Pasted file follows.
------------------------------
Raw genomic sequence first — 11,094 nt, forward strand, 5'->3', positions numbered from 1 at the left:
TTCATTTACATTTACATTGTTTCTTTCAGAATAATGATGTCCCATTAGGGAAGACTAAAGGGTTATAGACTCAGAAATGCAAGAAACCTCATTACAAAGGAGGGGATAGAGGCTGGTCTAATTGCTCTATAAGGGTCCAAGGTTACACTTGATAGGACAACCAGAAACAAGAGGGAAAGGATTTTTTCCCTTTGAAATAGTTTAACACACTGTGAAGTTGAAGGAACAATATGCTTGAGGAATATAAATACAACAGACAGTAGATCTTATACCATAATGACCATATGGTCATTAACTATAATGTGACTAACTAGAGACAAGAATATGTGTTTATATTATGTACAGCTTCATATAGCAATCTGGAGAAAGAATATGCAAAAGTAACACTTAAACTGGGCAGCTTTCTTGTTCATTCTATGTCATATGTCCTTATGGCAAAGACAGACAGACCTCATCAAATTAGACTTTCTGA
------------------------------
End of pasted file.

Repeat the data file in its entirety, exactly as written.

Raw genomic sequence first — 11,094 nt, forward strand, 5'->3', positions numbered from 1 at the left:
TTCATTTACATTTACATTGTTTCTTTCAGAATAATGATGTCCCATTAGGGAAGACTAAAGGGTTATAGACTCAGAAATGCAAGAAACCTCATTACAAAGGAGGGGATAGAGGCTGGTCTAATTGCTCTATAAGGGTCCAAGGTTACACTTGATAGGACAACCAGAAACAAGAGGGAAAGGATTTTTTCCCTTTGAAATAGTTTAACACACTGTGAAGTTGAAGGAACAATATGCTTGAGGAATATAAATACAACAGACAGTAGATCTTATACCATAATGACCATATGGTCATTAACTATAATGTGACTAACTAGAGACAAGAATATGTGTTTATATTATGTACAGCTTCATATAGCAATCTGGAGAAAGAATATGCAAAAGTAACACTTAAACTGGGCAGCTTTCTTGTTCATTCTATGTCATATGTCCTTATGGCAAAGACAGACAGACCTCATCAAATTAGACTTTCTGA